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Plasma Cleaning: What Is It And How It Works

Updated: Apr 15

Fighting organic matter through the use of plasma at the nano-level sounds like something straight out of science fiction. However, with 21st-century technology, scientists have been able to harness the new plasma cleaning process for everyday usage.

In general, plasma cleaning is an environmentally friendly, cost-effective, and powerful method of removing unwanted contagions from objects. Let's take you through all you need to know about vacuum plasma cleaning and whether it's right for your needs.

What is Plasma Cleaning?

Plasma is usually defined as the fourth state of matter. Even though everyone understands the first three states of matter being: solid, liquid, and gas, plasma is often not well understood. To use a simple definition, plasma is an ionized gas. That is a gas that contains free electrons and positive ions.

Plasma cleaning involves using plasma to efficiently remove contamination from the surface of an object. It is considered an environmentally safe process as it doesn’t release any harmful chemicals in the environment in substantial quantities. It can easily remove organic matter as the plasma cleaning process is able to break down the organic bonds of the surface contamination that needs to be removed.

The reason plasma cleaning is rising in popularity is due to its high effectiveness and its advantages over traditional industrial cleaning methods. For example, chemical cleaning can remove unwanted contaminations but leaves behind residues that will alter the surface. Plasma cleaning, on the other hand, leaves the treated surfaces completely exposed and does not leave any form of residue.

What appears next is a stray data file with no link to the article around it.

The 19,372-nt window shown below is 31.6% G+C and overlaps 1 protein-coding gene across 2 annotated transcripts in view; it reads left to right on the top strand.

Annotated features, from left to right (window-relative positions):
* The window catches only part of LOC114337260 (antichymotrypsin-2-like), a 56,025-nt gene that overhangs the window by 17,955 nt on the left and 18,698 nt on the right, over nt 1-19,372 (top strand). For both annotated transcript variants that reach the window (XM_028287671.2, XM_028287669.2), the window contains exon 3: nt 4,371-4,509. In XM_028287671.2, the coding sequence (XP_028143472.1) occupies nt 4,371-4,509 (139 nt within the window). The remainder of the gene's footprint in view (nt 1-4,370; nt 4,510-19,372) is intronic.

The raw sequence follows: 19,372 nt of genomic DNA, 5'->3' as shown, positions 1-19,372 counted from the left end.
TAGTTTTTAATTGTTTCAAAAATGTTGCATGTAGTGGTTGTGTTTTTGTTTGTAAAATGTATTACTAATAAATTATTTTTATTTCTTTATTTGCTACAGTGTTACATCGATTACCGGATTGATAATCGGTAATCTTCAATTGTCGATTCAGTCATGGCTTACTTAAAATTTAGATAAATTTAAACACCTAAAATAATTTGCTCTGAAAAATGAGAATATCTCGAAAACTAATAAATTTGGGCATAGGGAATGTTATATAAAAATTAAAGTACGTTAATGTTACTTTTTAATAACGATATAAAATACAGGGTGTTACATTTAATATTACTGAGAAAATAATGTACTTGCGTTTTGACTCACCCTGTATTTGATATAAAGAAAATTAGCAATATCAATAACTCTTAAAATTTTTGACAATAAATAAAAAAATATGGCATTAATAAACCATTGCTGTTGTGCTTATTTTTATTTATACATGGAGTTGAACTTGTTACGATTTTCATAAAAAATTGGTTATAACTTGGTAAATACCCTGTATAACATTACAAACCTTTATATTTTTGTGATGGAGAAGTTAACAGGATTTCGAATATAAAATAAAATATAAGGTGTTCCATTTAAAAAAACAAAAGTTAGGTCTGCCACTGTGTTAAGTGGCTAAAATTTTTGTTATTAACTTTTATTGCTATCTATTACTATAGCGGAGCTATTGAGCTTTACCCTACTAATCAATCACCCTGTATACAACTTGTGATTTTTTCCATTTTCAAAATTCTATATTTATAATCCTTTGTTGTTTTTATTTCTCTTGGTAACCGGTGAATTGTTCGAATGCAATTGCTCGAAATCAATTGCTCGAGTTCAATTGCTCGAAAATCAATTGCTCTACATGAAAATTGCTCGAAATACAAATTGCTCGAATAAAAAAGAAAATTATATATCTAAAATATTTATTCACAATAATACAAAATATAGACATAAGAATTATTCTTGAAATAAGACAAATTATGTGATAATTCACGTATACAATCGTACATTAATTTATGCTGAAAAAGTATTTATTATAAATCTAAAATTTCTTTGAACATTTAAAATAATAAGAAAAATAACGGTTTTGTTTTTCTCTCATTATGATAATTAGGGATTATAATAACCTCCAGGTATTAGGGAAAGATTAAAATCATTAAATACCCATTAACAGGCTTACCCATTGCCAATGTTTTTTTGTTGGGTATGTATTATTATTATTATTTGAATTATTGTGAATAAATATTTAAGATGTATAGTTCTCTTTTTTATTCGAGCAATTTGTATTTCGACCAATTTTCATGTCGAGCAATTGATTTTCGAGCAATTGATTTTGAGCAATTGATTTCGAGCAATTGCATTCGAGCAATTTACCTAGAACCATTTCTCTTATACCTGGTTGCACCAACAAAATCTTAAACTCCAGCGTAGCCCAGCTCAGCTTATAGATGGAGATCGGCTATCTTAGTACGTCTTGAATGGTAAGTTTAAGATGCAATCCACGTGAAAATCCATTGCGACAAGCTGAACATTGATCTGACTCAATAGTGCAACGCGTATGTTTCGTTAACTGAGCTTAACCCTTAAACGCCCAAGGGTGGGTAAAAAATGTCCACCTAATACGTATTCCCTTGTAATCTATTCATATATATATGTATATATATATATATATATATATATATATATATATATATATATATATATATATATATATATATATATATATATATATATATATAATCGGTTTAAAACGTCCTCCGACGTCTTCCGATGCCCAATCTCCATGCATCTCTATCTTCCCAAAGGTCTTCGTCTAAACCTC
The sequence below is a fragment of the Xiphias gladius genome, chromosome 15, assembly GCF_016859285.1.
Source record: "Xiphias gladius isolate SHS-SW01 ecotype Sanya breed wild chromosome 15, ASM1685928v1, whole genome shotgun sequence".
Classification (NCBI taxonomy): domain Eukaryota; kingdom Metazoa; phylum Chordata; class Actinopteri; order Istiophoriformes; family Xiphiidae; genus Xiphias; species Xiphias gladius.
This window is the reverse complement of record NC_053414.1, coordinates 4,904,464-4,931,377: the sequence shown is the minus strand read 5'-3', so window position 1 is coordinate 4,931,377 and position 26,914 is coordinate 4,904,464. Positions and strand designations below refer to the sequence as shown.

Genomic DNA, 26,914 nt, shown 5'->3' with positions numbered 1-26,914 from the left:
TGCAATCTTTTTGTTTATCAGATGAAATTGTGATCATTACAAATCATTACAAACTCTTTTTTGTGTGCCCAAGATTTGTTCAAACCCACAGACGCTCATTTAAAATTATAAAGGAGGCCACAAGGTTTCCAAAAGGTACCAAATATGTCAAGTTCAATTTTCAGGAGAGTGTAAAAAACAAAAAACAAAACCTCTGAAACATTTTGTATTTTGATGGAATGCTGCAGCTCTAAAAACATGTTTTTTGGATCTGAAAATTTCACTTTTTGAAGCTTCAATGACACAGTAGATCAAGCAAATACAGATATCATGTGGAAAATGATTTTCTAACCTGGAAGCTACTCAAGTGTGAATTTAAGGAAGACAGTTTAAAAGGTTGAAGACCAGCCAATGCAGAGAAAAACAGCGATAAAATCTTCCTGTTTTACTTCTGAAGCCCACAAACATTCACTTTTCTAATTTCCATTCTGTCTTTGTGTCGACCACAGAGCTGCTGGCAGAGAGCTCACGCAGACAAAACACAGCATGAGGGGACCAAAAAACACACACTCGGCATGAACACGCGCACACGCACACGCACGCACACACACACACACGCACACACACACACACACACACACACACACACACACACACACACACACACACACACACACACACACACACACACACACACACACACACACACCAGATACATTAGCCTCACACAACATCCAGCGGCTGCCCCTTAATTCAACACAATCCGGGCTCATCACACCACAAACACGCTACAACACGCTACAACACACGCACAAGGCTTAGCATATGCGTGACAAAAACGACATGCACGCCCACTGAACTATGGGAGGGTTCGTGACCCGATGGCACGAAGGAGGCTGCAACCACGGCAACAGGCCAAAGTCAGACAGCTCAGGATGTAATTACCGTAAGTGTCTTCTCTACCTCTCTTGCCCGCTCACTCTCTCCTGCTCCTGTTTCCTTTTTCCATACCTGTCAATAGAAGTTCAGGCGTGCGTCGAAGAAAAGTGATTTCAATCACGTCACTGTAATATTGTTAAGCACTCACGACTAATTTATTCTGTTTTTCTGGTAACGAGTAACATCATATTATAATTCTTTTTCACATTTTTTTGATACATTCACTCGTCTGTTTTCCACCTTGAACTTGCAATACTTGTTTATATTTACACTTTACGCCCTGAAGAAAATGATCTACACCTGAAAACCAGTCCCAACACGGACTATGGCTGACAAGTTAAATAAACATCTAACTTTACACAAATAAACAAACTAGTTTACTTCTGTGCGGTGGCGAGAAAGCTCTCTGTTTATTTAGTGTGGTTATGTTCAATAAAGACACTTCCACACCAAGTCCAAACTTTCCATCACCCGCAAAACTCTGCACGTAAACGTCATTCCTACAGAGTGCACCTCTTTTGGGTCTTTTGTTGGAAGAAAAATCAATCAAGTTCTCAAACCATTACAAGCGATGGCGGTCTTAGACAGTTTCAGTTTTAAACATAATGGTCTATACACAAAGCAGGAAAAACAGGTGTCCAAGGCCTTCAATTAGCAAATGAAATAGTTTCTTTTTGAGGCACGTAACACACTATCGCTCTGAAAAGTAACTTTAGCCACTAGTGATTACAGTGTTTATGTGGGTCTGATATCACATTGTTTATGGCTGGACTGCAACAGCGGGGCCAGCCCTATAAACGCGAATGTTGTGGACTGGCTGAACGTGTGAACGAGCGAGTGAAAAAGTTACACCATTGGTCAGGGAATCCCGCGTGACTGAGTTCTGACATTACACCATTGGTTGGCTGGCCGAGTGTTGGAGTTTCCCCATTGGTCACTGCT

Plasma cleaning has major advantages in that it is entirely non-toxic to the user, it does not pollute, and it leaves behind absolutely no trace. Due to the nature of plasma cleaning, it will even reach areas that solvents are unable to.


More Plasma Cleaning Reads:


How does Plasma Cleaning Work?

The objects that need to be cleaned are placed into a vacuum chamber. The vacuum chamber is typically a metal enclosure where all the air is pumped out with the help of a vacuum pump until the desired level of vacuum is reached. For plasma cleaning applications, the vacuum level is typically between 0.1 - 1.0 bar (75 - 750 mTorr).

After the correct vacuum is established, one or more process gases will be introduced in the plasma chamber, these gases will be the starting materials to generate the plasma (the ionized gas).

To generate the plasma, a current source is used. This source can be

  • DC (Direct Current),

  • MW (Microwave at 2.54 GHz), or

  • RF (Radio-Frequency typically at 13.56MHz)

The current source is able to break down and ionize the process gas generating the plasma.

The plasma, being highly reactive, will start to interact with the objects’ surfaces and especially with the contamination breaking down its chemical bonds. The by-products of this physicochemical reaction are smaller organic molecules that can be vaporized at the operating vacuum pressure of the process.

This means that these molecules will leave the objects’ surfaces and go into the gas phase immediately after. They will be removed by the gas flow through the vacuum pump exhaust.

In simple terms, plasma cleaners vaporize the contamination that should not be on an object through the help of plasma. This leaves behind no residue, chemicals, or toxicity.

3 Types of Plasma Cleaning Processes

1. Oxygen Plasma Cleaning